Sankai Juku’s dance performance is nothing like you’ve seen in the past. (Unless you’ve seen them at their earlier UMS appearance, of course!) It is not meant to meet the beauty standards of ballet or American contemporary dance, and challenges your view on how dance can look like. The troop’s unique aesthetic and artistry is definitely something to check out.

When: October 23 and 24 at 8pm

Where: Power Center

Tickets: $12/20 for students. Available for purchase at the Michigan League Ticket Office, or

Review: Sankai Juku

First there was the sound of a drop.

A drop fell from one of  the props (beautifully ornamented top-shaped  glass receptacles with mini-pipettes that was suspended from the ceiling) into one of the  huge shallow transparent bowls  that were arranged in a  wide U-shape around the stage. The bowls were filled with water and looked out-of-the-world in the almost-dark stage that was covered with fine white sand (I learnt later that more than 2 tons of sand was brought in  from the shores of Lake Michigan).

Then there was complete silence.

Dancers covered in white rice powder entered silently like ghosts and lay in fetal positions near the bowls. To the sound of drops, they slowly unfurled themselves to life. And the journey began.

This was how Sankai Juku’s “Hibiki: Resonance from far away” started.  To say, the first dance “Drop” was beautiful would be a huge understatement. It was mesmerising. The dancers slowly came to life- shown by exquisite but very controlled repetitive movements of the dancers rising up and then back down.

To summarise, Hibiki is about the stages of life expressed in a very beautiful, calm and slow manner. It starts with the showing the change of  embryos. Then as they come into the world, there is tension and there is resonance due to this tension and also, due to lack of it. There are changes in the body due to its reaction to the world outside it. Then there is calm inner reflection. And finally there’s light and peace and we go back to where it began. The cycle  repeats, as Ushio Amagatsu says, “this million year drama”.

Sankai Juku’s performance was mindblowing. The dance philosophy that Ushio Amagatsu follows is based on butoh. Slow controlled deliberate movements with focus on the execution rather than on grace and then repetition- these were some of the differences in his style. The dancers were all mature and older and the average age would have been at least 6 years higher than a that of any other dance group. I think  hte experience of the dancers helped to add  more gravity to the dance.

The music was brilliant. There were couple of themes (like “displacement” and “reflection”) which I found was too heavy and tedious for me. And the music at places sounded disturbing (weird too). But it matched the moods and the choreography so well.

The lighting arrangement for Hibiki was exceptional. For instance, the way they showed darkness enfolding was awesome! Two sets of screens  were pulled in two directions( vertical and horizontal) towards each other over a lighted background (when I mean lighted, imagine the brilliant suffused yellow glow of the sun at dawn) thereby creating a shrinking window of light. And then in the end, there was light again!

Outer limits of the red
“Outer limits of the red”, courtesy, “Pomegranate arts”

For “the outer limits of the red” sequence, red dye was poured into one of the bowls and the light shone over it creating a red glow which was in contrast with the pure white gowns of the dancers (they were all male but they wore some form of a corseted gown) and the effect was just breath-taking.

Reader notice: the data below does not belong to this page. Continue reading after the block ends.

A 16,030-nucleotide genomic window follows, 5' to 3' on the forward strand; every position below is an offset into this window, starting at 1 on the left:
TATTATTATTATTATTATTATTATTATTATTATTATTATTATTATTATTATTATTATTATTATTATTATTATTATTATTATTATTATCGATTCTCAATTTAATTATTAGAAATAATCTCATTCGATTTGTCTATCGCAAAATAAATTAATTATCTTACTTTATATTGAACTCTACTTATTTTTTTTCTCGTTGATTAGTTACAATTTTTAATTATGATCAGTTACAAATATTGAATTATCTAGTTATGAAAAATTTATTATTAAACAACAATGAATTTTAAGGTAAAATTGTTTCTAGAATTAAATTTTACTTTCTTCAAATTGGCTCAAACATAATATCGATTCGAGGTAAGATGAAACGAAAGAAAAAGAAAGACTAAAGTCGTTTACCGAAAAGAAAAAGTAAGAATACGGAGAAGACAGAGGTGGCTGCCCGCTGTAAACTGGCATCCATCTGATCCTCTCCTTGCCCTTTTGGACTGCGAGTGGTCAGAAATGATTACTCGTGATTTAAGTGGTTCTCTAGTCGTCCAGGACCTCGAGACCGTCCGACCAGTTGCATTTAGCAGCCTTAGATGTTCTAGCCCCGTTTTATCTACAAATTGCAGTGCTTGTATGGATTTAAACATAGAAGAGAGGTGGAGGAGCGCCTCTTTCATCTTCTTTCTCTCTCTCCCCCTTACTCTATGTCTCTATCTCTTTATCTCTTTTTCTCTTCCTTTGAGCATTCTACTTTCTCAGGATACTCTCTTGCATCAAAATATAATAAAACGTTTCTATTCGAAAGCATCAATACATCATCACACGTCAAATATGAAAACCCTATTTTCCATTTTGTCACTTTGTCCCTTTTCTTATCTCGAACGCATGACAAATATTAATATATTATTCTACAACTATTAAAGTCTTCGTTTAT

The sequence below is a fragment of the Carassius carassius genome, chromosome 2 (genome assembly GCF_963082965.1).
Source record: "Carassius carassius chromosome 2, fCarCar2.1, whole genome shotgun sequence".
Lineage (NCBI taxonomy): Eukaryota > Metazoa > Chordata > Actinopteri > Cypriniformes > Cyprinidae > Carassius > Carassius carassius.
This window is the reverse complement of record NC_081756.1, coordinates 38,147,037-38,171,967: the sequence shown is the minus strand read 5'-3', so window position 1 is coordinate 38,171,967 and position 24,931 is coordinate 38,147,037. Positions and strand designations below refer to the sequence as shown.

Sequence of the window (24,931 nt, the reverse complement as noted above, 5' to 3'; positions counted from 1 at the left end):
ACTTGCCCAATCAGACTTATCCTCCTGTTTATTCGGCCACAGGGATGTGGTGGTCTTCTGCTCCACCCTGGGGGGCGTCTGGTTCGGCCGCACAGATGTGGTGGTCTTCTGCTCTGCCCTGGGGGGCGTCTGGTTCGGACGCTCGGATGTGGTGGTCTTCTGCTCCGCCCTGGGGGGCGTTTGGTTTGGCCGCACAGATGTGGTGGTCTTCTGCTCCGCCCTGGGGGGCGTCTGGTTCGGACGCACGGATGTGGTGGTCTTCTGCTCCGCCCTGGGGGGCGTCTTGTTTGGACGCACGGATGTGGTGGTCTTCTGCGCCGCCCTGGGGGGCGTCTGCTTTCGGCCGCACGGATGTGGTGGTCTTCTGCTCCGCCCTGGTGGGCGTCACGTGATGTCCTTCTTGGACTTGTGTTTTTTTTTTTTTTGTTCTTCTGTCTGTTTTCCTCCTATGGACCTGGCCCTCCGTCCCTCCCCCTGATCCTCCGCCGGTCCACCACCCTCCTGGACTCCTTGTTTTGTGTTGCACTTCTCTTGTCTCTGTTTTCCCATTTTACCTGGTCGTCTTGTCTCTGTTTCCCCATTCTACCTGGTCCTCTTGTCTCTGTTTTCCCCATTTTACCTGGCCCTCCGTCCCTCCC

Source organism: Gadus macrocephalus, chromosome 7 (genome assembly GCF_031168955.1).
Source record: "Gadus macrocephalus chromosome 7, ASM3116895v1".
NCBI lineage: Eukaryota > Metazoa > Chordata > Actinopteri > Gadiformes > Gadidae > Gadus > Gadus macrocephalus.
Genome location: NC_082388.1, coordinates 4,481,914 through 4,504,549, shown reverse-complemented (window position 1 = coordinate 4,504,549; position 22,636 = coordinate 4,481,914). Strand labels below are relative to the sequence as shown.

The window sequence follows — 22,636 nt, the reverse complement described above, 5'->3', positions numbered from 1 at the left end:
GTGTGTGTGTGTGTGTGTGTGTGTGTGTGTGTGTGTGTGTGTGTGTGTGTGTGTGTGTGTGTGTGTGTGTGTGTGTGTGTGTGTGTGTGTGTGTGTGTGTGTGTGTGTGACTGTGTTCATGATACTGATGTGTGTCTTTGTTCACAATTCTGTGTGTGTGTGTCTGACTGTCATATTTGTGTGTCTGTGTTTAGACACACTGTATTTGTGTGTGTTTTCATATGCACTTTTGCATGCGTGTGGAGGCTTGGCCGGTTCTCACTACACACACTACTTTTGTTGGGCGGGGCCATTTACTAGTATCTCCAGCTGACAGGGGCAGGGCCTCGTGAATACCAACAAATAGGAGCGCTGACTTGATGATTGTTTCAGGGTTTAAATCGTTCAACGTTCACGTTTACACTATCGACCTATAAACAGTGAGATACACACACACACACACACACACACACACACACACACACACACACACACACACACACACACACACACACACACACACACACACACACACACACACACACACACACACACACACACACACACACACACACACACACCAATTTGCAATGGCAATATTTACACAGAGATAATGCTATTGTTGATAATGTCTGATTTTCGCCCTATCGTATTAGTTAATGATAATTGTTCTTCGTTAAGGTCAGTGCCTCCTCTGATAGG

During the dance, the sand was kicked up a bit and the lighting effects made it seem as if rays of light were streaming through misty climes thus casting a very mystical and ethereal aura on the stage.

According  to me, the way these lighting effects, props and movements melded together was what makes Sakai Juku such an unique group. Here’s something to think about.

“An embryo, one month after conception, will
From ichthyic to amphibian,
Reptile to mammal.
This million year drama,
Emerging upon the shores of the
Paleozoic era,
Is enacted by an embryo
Within a matter of days.”- Ushio Amagatsu

Isn’t that beautiful?

Do you know what I was remided of when after I saw “Sankai Juku”? Earthbenders in the series “Avatar:the Last Airbender”.  (If you haven’t seen “Avatar:the last airbender” anime series,oh my god, what are you doing?  But, oh well,  I will save it for another time! :-))

Still Enamored, yours truly

Preview: Sankai Juku

Dance means different things to different people. To some, it is ballet or  classical dance forms full of graceful movements.  To some, it is an expression of their reaction to music- hip-hop, jazz dance, tap dance,etc.  To others like me who are not so graceful or particularly born to dance, it is a fun way to  exercise. And to some, like Sankai Juku’s founder Ushio Amagatsu, it is butoh.

Ushio Amagatsu
Ushio Amagatsu

According to Amagatsu, the dance form of butoh represents “a dialogue with gravity”.  Be it ballet, hip-hop, Irish dance or any other dance, gravity defying movements are a huge focus of modern-day dance. But butoh is about “sympathisizing with gravity” (to quote Amagatsu) and thus it comprises of entirely different set of movements.

What I feel Sankai Jukus butoh symbolises- the call of gravity
What I feel Sankai Juku's butoh symbolises- embracing the call of gravity

Sankai Juku will be performing the work “Hibiki: resonance from Far Away”, at the Power Center this weekend. Be prepared for stunning imagery and some inventive and impressive choreography.

Show times:

Saturday, October 23 | 8 pm
Sunday, October 24 | 2 pm

Power Center

Tickets @ the Michigan League Ticket Office; more info on the UMS webpage